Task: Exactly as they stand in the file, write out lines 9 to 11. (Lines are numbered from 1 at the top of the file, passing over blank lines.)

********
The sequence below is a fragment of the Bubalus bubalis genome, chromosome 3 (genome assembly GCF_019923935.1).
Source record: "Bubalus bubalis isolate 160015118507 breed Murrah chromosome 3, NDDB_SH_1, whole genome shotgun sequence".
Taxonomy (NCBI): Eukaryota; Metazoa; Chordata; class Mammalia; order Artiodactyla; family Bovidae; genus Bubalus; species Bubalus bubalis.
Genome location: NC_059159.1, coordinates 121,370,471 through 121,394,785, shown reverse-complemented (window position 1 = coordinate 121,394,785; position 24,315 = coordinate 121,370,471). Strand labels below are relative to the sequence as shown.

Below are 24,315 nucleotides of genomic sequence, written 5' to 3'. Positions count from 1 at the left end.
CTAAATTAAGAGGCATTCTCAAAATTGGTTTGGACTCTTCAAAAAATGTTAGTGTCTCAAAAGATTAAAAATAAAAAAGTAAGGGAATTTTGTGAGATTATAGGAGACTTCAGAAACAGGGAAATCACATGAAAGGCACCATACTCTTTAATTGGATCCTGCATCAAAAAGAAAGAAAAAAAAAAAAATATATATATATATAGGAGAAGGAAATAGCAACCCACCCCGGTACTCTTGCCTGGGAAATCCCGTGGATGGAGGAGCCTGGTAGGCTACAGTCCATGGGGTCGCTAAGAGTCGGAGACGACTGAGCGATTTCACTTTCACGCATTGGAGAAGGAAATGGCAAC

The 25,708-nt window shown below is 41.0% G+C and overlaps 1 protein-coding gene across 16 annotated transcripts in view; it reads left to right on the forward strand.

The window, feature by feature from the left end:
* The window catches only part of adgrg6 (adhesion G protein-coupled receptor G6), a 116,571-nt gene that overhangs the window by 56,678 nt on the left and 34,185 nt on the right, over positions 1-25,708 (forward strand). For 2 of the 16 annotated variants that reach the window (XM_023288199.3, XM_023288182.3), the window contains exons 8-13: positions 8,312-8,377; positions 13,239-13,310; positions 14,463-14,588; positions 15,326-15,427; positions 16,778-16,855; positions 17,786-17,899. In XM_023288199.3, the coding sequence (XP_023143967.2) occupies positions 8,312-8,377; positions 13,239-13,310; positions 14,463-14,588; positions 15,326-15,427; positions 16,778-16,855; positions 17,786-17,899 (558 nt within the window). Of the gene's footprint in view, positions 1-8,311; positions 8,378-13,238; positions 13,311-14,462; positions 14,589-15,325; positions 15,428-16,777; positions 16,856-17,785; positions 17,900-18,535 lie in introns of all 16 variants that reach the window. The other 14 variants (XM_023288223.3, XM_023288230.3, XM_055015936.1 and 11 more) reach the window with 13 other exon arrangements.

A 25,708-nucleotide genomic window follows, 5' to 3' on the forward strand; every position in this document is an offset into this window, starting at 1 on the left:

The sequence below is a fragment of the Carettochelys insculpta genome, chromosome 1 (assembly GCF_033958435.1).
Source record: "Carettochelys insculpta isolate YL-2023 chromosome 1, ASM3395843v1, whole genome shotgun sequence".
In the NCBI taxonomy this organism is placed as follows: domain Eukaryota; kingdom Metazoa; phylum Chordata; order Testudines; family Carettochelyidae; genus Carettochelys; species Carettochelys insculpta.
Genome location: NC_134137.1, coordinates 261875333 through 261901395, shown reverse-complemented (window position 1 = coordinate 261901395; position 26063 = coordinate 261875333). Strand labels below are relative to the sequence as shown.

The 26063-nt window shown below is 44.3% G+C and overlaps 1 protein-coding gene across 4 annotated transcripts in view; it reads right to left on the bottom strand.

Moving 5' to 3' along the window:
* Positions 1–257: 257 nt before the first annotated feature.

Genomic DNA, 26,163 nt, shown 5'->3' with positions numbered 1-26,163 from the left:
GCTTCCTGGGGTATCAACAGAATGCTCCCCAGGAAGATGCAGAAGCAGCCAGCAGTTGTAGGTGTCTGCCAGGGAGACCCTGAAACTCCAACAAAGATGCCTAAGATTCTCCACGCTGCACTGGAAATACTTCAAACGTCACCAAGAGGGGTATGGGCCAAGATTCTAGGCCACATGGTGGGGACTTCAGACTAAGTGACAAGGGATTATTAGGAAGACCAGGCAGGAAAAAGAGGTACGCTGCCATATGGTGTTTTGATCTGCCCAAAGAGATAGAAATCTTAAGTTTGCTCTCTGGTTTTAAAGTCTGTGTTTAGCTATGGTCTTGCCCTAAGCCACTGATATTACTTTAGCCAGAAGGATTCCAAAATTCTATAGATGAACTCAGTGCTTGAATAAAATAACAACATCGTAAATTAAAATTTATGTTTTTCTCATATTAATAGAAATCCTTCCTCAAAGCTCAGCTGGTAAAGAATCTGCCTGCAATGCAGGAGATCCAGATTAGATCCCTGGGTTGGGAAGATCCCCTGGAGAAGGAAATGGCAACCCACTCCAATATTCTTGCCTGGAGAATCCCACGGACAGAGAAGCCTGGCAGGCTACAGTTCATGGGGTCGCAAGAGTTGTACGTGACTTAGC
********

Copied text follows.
* The window catches only part of adgrg6 (adhesion G protein-coupled receptor G6), a 116,571-nt gene that overhangs the window by 56,678 nt on the left and 34,185 nt on the right, over positions 1-25,708 (forward strand). For 2 of the 16 annotated variants that reach the window (XM_023288199.3, XM_023288182.3), the window contains exons 8-13: positions 8,312-8,377; positions 13,239-13,310; positions 14,463-14,588; positions 15,326-15,427; positions 16,778-16,855; positions 17,786-17,899. In XM_023288199.3, the coding sequence (XP_023143967.2) occupies positions 8,312-8,377; positions 13,239-13,310; positions 14,463-14,588; positions 15,326-15,427; positions 16,778-16,855; positions 17,786-17,899 (558 nt within the window). Of the gene's footprint in view, positions 1-8,311; positions 8,378-13,238; positions 13,311-14,462; positions 14,589-15,325; positions 15,428-16,777; positions 16,856-17,785; positions 17,900-18,535 lie in introns of all 16 variants that reach the window. The other 14 variants (XM_023288223.3, XM_023288230.3, XM_055015936.1 and 11 more) reach the window with 13 other exon arrangements.

A 25,708-nucleotide genomic window follows, 5' to 3' on the forward strand; every position in this document is an offset into this window, starting at 1 on the left:

The sequence below is a fragment of the Carettochelys insculpta genome, chromosome 1 (assembly GCF_033958435.1).